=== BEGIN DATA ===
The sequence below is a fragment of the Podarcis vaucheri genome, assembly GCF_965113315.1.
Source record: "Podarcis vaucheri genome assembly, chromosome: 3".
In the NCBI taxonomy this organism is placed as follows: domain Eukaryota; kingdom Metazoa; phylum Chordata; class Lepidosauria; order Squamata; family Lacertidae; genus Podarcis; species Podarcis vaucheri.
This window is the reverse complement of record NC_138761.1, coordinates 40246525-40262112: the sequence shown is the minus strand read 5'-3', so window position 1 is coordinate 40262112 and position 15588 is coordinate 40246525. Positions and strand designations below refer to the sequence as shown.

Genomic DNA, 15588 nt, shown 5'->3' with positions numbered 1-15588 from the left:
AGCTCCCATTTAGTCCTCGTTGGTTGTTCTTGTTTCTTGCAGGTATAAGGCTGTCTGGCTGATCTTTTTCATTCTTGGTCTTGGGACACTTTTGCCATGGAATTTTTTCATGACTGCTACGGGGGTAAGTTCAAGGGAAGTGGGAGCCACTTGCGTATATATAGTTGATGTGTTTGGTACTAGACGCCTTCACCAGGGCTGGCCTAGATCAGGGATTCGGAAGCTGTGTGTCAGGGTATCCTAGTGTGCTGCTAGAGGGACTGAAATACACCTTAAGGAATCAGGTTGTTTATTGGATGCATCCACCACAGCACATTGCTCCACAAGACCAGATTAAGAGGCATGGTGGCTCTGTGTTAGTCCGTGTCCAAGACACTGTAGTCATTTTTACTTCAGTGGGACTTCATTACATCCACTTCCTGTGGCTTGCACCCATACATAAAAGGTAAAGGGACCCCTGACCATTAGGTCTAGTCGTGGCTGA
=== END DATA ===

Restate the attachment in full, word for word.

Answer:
The sequence below is a fragment of the Podarcis vaucheri genome, assembly GCF_965113315.1.
Source record: "Podarcis vaucheri genome assembly, chromosome: 3".
In the NCBI taxonomy this organism is placed as follows: domain Eukaryota; kingdom Metazoa; phylum Chordata; class Lepidosauria; order Squamata; family Lacertidae; genus Podarcis; species Podarcis vaucheri.
This window is the reverse complement of record NC_138761.1, coordinates 40246525-40262112: the sequence shown is the minus strand read 5'-3', so window position 1 is coordinate 40262112 and position 15588 is coordinate 40246525. Positions and strand designations below refer to the sequence as shown.

Genomic DNA, 15588 nt, shown 5'->3' with positions numbered 1-15588 from the left:
AGCTCCCATTTAGTCCTCGTTGGTTGTTCTTGTTTCTTGCAGGTATAAGGCTGTCTGGCTGATCTTTTTCATTCTTGGTCTTGGGACACTTTTGCCATGGAATTTTTTCATGACTGCTACGGGGGTAAGTTCAAGGGAAGTGGGAGCCACTTGCGTATATATAGTTGATGTGTTTGGTACTAGACGCCTTCACCAGGGCTGGCCTAGATCAGGGATTCGGAAGCTGTGTGTCAGGGTATCCTAGTGTGCTGCTAGAGGGACTGAAATACACCTTAAGGAATCAGGTTGTTTATTGGATGCATCCACCACAGCACATTGCTCCACAAGACCAGATTAAGAGGCATGGTGGCTCTGTGTTAGTCCGTGTCCAAGACACTGTAGTCATTTTTACTTCAGTGGGACTTCATTACATCCACTTCCTGTGGCTTGCACCCATACATAAAAGGTAAAGGGACCCCTGACCATTAGGTCTAGTCGTGGCTGA